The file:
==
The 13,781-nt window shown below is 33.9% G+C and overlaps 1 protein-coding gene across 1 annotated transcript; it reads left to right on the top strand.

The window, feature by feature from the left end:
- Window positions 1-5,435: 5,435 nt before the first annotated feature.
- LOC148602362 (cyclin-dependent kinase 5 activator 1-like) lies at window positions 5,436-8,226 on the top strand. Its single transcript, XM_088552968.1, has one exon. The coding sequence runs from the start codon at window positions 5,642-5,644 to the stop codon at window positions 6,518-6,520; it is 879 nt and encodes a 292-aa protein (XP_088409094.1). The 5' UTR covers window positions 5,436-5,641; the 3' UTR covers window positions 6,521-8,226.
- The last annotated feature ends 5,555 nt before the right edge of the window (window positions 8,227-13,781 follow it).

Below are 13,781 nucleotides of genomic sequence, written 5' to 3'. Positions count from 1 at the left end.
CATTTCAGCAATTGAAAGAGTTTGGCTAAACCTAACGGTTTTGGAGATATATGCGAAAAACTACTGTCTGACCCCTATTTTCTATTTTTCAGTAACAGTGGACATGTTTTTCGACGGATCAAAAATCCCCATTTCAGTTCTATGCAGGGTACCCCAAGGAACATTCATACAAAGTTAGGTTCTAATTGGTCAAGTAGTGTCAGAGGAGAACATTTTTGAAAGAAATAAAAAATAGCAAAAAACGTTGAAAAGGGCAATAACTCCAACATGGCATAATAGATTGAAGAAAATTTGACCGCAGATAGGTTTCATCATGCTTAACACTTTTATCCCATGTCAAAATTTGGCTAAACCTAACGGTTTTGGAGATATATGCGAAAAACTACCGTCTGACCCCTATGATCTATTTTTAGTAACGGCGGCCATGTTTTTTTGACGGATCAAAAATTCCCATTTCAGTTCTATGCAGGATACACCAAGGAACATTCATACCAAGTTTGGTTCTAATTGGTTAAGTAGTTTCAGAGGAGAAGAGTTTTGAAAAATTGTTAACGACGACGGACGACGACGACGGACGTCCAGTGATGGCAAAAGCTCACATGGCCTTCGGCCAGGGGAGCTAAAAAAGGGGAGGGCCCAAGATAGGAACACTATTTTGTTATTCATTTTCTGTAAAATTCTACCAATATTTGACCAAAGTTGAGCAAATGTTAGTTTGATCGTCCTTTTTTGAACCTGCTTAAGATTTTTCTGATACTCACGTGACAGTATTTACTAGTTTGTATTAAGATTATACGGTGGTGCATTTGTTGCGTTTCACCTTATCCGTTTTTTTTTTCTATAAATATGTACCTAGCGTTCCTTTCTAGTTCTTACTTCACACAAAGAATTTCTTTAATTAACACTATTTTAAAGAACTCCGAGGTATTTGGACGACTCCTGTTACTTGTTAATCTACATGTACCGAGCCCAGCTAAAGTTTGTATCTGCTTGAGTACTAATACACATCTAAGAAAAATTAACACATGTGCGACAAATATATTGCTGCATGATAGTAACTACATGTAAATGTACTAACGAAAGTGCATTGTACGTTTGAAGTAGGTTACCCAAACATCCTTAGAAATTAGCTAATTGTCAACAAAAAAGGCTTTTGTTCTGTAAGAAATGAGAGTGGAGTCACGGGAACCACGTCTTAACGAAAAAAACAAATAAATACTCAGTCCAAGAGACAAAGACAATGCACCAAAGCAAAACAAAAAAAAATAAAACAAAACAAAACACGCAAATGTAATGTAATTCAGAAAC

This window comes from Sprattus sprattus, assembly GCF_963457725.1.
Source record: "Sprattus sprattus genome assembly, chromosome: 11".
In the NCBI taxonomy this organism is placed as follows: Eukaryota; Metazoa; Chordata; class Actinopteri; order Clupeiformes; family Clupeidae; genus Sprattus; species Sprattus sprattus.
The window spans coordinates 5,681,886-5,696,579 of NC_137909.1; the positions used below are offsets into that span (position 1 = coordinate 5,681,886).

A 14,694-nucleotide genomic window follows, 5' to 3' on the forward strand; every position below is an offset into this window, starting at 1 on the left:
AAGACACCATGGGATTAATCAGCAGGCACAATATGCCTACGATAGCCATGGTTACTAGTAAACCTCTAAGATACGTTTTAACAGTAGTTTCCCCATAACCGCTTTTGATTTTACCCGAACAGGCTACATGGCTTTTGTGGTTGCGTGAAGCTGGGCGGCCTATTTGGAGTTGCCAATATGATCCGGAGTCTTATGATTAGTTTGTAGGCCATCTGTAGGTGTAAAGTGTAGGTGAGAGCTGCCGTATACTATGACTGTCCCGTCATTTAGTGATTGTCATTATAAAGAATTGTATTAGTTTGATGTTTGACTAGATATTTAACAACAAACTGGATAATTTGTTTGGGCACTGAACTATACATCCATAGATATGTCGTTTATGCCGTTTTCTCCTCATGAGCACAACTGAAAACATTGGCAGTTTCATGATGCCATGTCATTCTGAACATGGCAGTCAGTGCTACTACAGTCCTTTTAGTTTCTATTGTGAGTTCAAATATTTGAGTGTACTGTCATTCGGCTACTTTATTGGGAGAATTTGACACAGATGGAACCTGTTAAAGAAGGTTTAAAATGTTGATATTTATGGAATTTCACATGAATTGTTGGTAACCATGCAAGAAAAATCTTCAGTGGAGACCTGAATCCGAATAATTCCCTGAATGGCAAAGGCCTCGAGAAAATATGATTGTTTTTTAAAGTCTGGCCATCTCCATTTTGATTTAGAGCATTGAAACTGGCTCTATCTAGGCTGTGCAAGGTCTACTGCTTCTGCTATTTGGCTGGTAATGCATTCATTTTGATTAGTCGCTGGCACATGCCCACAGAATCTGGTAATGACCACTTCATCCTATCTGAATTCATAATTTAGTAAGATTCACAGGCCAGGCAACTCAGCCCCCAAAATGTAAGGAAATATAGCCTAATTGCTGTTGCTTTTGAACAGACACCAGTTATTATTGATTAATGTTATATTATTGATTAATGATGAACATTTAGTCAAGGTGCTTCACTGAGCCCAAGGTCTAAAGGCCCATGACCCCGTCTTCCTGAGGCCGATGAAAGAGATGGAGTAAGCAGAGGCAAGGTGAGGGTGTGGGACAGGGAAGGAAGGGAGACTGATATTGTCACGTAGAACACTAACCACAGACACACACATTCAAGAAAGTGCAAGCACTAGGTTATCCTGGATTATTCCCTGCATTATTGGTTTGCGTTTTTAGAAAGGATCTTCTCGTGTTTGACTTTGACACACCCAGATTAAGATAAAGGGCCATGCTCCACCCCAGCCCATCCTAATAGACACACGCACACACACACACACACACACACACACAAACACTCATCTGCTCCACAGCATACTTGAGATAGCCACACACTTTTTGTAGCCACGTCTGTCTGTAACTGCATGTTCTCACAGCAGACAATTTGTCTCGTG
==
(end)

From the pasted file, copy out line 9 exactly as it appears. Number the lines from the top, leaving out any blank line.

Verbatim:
Source record: "Sprattus sprattus genome assembly, chromosome: 11".